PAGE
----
What are you currently doing to attract singers and grow your choir? What are you telling folks to get them to join you in a singing community? We talked in last month’s blog about communicating the value of choir, especially outside of musical circles – the “business of choir” per se. This week we continue that discussion but from a slightly different angle. You first need a little background.
If you’ve checked out this month’s Choral Journal, you’ll see a film review in there of “The Conductor and Choir,” a documentary that highlights the power of choir and not only the relationships and community built, but how that community and quality is strengthened when traveling. You can read more about the movie in your journal or online, but the fascinating part of writing that review was talking to the main character, retired director of the LA Children’s Chorus (LACC), Anne Tomlinson. But wait, you need to know what sparked that conversation.
The first thing that hooked me with the film was the opening. Pop-sensation Billie Eilish appears on screen raving about the benefits of none other than BEING IN A CHOIR! Seriously, all I could think about was how do I snag that clip and play it on repeat for all the pop singer fans around town. I can see it now, “Be like Billie, join your local community choir.” We’d be busting at the seems with interested singers, right? After a little digging I realized Billie herself sang in LACC, so the logical next step, I had to interview her director, Mrs. Tomlin, and see what she had to say about it all. Now you know all the background – let’s talk about what we can all learn from this.
When sitting down with Mrs. Tomlinson, she told story after story, yet kept going back to the importance of quality collaborations. The film highlights the power of community, travel, and fun that comes with choir – all very important advocacy tools and stories you can share when seeking new members or building support for your choral organization. However, Mrs. Tomlinson also brought up a key point when she said, “the film captures the importance of people working together to create something beautiful, something that they couldn’t create by themselves, and something that creates a situation where we rely on one another, and it tells the fun story of crazy choir people. We are kind of like a niche, one of the kids says, we are sort of a species.” We advocate with the authentic stories of our choir people and have to know (or learn) how to communicate the power of those stories both within and beyond our “species.”
A great way to create stories and practice the art of communication is through meaningful collaborations. During our conversation, Mrs. Tomlinson recommended the following steps for creating quality collaborations:
- Start with things in which you’ve already found success and go from there. Before diving into a collaboration, brainstorm what you are already doing well on your own. Or, what are you successful at doing now, but could improve in another area with an intentional collaboration?
Consider what your organization can handle and be realistic. Think time, as in your, your singers’, and your collaborators’ time. Then think logistics: where, when, how. Come to the table with ideas and realistic considerations.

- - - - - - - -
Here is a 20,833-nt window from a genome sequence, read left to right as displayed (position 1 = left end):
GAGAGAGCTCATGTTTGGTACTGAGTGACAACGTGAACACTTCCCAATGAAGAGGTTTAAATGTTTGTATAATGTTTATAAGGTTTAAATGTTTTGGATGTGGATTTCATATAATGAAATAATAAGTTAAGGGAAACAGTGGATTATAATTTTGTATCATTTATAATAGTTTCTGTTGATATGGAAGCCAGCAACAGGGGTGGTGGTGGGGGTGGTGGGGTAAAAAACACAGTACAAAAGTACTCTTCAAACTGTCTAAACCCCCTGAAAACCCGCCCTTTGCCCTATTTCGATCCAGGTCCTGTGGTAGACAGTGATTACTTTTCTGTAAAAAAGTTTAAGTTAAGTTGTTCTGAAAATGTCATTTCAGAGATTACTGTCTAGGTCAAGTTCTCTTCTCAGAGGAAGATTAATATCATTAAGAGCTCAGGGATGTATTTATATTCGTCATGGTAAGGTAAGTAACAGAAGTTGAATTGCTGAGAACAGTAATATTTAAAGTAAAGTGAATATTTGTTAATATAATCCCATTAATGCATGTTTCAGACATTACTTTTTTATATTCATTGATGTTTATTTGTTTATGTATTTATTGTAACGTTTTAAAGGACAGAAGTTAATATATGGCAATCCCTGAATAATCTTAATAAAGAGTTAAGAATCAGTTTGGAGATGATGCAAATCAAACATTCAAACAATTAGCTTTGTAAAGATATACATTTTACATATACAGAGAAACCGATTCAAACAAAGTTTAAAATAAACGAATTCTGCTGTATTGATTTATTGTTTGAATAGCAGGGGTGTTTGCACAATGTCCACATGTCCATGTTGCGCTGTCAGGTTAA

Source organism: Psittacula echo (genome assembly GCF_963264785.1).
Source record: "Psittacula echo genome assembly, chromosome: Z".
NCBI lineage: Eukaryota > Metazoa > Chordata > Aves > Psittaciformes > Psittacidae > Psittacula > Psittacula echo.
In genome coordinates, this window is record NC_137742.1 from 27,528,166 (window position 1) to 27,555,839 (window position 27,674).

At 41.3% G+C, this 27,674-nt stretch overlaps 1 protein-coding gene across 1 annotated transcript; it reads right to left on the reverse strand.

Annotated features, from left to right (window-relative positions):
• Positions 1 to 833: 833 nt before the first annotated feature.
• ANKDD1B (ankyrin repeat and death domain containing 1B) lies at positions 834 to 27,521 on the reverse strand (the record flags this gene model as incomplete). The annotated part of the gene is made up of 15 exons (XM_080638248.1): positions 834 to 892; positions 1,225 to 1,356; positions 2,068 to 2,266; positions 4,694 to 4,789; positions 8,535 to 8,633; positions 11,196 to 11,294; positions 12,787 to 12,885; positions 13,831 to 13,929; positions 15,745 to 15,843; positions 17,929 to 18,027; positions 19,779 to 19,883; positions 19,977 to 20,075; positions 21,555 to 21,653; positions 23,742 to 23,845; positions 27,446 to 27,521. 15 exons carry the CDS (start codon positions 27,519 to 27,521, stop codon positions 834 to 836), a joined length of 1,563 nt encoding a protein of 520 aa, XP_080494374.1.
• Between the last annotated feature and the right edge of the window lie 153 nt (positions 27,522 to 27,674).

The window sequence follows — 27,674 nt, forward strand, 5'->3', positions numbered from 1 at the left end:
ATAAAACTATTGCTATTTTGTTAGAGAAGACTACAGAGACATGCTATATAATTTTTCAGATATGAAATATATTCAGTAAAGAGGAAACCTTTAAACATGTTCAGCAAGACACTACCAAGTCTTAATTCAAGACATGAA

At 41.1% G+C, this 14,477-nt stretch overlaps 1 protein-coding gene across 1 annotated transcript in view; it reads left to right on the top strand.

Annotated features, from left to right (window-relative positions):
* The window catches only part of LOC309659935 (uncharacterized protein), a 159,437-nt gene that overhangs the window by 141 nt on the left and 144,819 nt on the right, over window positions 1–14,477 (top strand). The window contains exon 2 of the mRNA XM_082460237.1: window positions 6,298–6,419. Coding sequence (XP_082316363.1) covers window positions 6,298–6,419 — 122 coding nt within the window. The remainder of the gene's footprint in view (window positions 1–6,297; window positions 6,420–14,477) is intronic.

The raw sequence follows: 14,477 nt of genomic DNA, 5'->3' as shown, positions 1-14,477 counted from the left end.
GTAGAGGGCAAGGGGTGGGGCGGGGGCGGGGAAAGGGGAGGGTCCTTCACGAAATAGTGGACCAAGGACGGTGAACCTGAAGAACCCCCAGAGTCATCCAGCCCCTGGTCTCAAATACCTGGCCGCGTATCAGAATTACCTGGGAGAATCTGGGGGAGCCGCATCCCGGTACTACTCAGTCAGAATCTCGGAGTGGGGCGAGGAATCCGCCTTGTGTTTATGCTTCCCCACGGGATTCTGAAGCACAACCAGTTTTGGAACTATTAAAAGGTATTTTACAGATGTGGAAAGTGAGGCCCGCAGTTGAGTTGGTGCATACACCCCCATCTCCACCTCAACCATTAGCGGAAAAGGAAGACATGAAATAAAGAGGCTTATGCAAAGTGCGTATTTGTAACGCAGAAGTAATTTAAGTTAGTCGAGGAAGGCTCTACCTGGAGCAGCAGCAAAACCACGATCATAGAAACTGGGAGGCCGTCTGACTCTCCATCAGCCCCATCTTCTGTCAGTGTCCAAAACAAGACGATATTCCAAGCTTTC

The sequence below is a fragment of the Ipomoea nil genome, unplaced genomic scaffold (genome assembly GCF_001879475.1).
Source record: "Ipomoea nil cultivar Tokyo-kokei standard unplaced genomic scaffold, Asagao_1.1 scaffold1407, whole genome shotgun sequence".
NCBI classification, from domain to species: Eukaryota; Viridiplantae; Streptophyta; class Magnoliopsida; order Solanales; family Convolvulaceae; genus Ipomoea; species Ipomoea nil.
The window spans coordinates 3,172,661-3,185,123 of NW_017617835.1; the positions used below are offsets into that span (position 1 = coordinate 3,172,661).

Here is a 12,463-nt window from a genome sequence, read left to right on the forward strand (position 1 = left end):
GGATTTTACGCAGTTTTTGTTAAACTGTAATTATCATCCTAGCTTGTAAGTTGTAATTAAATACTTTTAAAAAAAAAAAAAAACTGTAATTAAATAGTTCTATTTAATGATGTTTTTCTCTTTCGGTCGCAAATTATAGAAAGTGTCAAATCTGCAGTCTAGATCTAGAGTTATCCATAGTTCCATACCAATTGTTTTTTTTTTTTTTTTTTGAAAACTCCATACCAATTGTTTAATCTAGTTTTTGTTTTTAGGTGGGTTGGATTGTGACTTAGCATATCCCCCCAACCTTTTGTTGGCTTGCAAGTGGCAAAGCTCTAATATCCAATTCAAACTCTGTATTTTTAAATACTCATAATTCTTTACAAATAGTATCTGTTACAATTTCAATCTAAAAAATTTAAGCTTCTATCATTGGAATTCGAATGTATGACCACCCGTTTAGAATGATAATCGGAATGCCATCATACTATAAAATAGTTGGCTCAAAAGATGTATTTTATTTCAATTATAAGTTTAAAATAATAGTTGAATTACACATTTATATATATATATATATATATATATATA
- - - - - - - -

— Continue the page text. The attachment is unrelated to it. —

Intentionally go out and get in front of people and organizations in your community – be visible. Are you reaching all of your possible community? Are there areas of town that could use a concert? Do they even want a concert, or would something else be more beneficial to them? Take time to know what would be helpful or beneficial and then identify where or who.
Identify the mutually beneficial benefits – take the time to build relationships and listen. The key point here is “mutually beneficial.” A collaboration isn’t simply an invitation to be a part of someone else’s thing. Each party needs to gain from the experience. Said another way, don’t ask someone to bring the bag of ice to your party and call it a collaboration when they don’t even need a party. Take the time to talk with your potential partner/collaborator and create an event or thing that will benefit each party’s mission, vision, and goals.
Take action and make the to-list to get it done – as a team. Once mutually beneficial things have been decided, create the action list and divide and conquer. Be sure to set check-ins and benchmarks and a time or place to evaluate if it event was indeed a quality and meaningful collaboration.
- Document and share the stories along the way – advocate. Write down the stories, take all the pictures, create the memories, and then don’t be afraid to share them! Your choral community is lucky to have you and the folks not in the room should hear about the awesome things you’re doing.
What started as a simple film review ended up becoming a tool and resource for advocacy and collaboration. Our takeaways? Tell your stories. Create the opportunities. Enjoy the process and get excited for the incredible moments we have the opportunity to dream up and experience thanks to the wonderful choir world we get to call our careers. Need help getting started with a collaboration or looking for more about advocacy? Check the ACDA Advocacy & Collaboration Standing Committee on Facebook and Instagram or at ACDA.org/advocacy.
Watch this episode on YouTube: https://youtu.be/MVCQdnJm8_E (or episode 112 on the “Music (ed) Matters” podcast wherever you listen to pods).
Dr. Emily Williams Burch chairs ACDA’s Advocacy & Collaboration Committee. Dr. Burch has served in various positions for ACDA at the state, regional, and national level in a variety of roles, including co-programming chair and honor choir coordinator for the Southern Region ACDA conferences since 2014. You can subscribe to her podcast for music educators wherever you get your podcasts, or at EmilyBurch.org/podcast.